Dave was diagnosed with epilepsy 38 years ago when he was just 17 years old. As part of our mental health and epilepsy campaign, Dave shares how his epilepsy diagnosis affected his mental health.
Please be aware that Dave’s story contains him talking about suicide which may be upsetting for some people.
How did you feel when you were first diagnosed?
I was devastated, I knew nothing about epilepsy and thought that my life was over. I was given very little information or support.
What type of seizures do you have? How does it affect you?
I have three types of seizures and the effects vary but with some similarities.
Myoclonic jerks happen on a daily basis. These don’t really affect me other than they are somewhat embarrassing especially if they cause me to throw things and spill drinks etc.
If I have an excessive amount, it’s often a warning that a focal or tonic-clonic seizure is on its way.
Focal impaired awareness seizures can and do happen anytime and I tend to have them in clusters. They happen regularly and leave me feeling confused and exhausted, I have many of these every week.
Tonic-clonic seizures happen to me less frequently, usually two to three a month but for me, they have the worst effect.
They leave me with sore muscles, headaches, and often with injuries.
It can take two to three days to recover and I need to sleep for a long time following one. Post-seizure I feel broken, guilty (I always blame myself), and exhausted.
What challenges have you faced since being diagnosed with epilepsy?
Initially, my whole life changed, my ambition at that age was to be a Firefighter and my diagnosis put an immediate stop to that.
I now feel that every day is a challenge and have to plan everything I do carefully and often end up cancelling plans at the last minute.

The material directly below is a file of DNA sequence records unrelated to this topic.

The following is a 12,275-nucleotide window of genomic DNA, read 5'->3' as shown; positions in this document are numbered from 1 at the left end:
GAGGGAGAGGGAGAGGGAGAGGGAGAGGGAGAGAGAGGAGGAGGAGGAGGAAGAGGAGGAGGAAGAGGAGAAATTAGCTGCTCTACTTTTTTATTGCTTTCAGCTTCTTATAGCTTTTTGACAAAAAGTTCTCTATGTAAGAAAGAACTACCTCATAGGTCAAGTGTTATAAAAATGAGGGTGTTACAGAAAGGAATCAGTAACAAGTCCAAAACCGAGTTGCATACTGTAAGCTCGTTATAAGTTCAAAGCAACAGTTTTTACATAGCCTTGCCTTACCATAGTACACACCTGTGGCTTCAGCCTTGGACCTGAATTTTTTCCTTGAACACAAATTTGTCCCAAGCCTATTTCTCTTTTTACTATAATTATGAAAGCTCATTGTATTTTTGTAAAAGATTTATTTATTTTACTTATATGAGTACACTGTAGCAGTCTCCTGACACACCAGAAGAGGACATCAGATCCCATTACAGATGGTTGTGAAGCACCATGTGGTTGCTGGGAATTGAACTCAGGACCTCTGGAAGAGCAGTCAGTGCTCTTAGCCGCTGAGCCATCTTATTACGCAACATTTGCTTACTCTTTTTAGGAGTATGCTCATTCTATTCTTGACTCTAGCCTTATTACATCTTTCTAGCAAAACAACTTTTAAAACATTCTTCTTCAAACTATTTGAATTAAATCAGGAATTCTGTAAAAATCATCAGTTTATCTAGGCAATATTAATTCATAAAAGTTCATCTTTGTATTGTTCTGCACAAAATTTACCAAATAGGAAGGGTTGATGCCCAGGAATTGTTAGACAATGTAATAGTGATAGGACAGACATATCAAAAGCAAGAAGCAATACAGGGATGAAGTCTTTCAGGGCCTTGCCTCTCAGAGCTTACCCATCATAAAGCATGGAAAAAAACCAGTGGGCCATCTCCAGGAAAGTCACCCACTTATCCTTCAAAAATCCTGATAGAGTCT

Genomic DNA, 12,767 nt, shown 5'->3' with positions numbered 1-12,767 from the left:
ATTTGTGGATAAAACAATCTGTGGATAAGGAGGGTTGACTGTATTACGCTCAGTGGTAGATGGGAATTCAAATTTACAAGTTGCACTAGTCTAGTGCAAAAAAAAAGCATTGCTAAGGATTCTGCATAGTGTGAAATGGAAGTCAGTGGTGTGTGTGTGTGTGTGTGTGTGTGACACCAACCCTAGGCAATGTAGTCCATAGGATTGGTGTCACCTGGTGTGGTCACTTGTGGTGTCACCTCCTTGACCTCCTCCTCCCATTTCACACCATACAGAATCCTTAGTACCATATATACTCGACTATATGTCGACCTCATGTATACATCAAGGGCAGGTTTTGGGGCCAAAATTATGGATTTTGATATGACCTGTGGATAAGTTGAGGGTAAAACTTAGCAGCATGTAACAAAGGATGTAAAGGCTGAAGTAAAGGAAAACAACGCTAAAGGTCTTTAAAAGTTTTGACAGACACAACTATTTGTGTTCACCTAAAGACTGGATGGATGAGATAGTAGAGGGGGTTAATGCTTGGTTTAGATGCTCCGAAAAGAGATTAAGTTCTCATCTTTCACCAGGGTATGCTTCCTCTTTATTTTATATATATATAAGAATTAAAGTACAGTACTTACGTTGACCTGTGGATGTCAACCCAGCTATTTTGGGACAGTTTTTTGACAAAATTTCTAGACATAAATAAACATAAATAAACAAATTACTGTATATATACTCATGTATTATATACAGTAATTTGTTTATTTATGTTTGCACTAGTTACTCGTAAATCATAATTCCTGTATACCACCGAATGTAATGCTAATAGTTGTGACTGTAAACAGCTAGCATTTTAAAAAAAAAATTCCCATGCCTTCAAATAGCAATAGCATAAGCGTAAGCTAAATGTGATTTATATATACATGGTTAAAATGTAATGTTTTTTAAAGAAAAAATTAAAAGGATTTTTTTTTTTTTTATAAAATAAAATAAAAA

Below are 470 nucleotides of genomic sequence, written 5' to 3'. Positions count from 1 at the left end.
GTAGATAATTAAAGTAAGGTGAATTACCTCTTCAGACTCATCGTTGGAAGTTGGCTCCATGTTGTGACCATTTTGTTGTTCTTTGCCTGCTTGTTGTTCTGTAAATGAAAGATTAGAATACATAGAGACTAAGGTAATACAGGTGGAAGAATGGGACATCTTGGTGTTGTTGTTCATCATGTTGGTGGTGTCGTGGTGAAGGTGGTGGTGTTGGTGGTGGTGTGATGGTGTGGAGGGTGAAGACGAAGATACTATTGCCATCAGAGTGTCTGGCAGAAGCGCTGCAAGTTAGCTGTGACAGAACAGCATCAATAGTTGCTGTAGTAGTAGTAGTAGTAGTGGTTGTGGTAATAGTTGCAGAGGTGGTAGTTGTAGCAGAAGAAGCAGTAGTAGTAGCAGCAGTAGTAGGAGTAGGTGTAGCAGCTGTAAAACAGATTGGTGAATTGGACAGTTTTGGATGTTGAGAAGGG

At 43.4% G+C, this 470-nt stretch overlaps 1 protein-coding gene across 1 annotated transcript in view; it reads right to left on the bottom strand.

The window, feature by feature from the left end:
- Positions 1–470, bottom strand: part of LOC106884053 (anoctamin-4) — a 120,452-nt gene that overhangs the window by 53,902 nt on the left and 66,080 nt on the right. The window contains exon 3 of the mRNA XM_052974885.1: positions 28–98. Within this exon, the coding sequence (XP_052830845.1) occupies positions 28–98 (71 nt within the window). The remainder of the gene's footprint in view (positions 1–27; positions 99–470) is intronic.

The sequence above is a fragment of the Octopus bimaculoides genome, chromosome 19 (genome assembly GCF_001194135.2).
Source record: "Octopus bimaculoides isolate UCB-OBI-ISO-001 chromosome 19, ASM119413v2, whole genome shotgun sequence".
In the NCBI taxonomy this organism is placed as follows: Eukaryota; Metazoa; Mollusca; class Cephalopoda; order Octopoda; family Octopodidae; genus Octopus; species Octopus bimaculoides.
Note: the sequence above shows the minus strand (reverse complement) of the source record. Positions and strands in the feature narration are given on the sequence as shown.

I worry about having seizures outside as I’ve had many negative reactions from members of the public.
Having to stop working was and is a massive challenge for me and I’m often left feeling like a burden and somewhat useless.
Being unable to cook using a conventional cooker, using a bath, and setting up my home to eliminate potential hazards are all challenging too.
I used to be an avid reader but my memory is affected by my seizures and the copious amounts of medication that I take daily which has little to no effect as my seizures are refractory.
Do you think your epilepsy affects your mental health? If so, in what ways?
The impact on my mental health is massive. I have anxiety and depression which are both affected by my seizures.
I always live in hope that my next seizure will be my last seizure and when they inevitably come my mental health deteriorates.
Knowing that a seizure can come at any time causes me a huge amount of anxiety and it can take me an hour or two just to leave the house on days that I am physically able to do so.
I often have thoughts of suicide and feel at times that it would be the only way to beat this horrible condition.
The constant recovery from seizures. Being unable to commit to plans, “just in case”. Often have to justify my epilepsy to official bodies eg DWP assessments, and being judged by people that don’t understand that epilepsy is so much more than having a seizure and then getting up again, and recovering from injuries caused by seizures.
The horrible side effects of medication, and feeling like you are letting people down all have an effect on my mental health and I have an ongoing battle trying to overcome these feelings.
What kind of support have you received to help your mental health?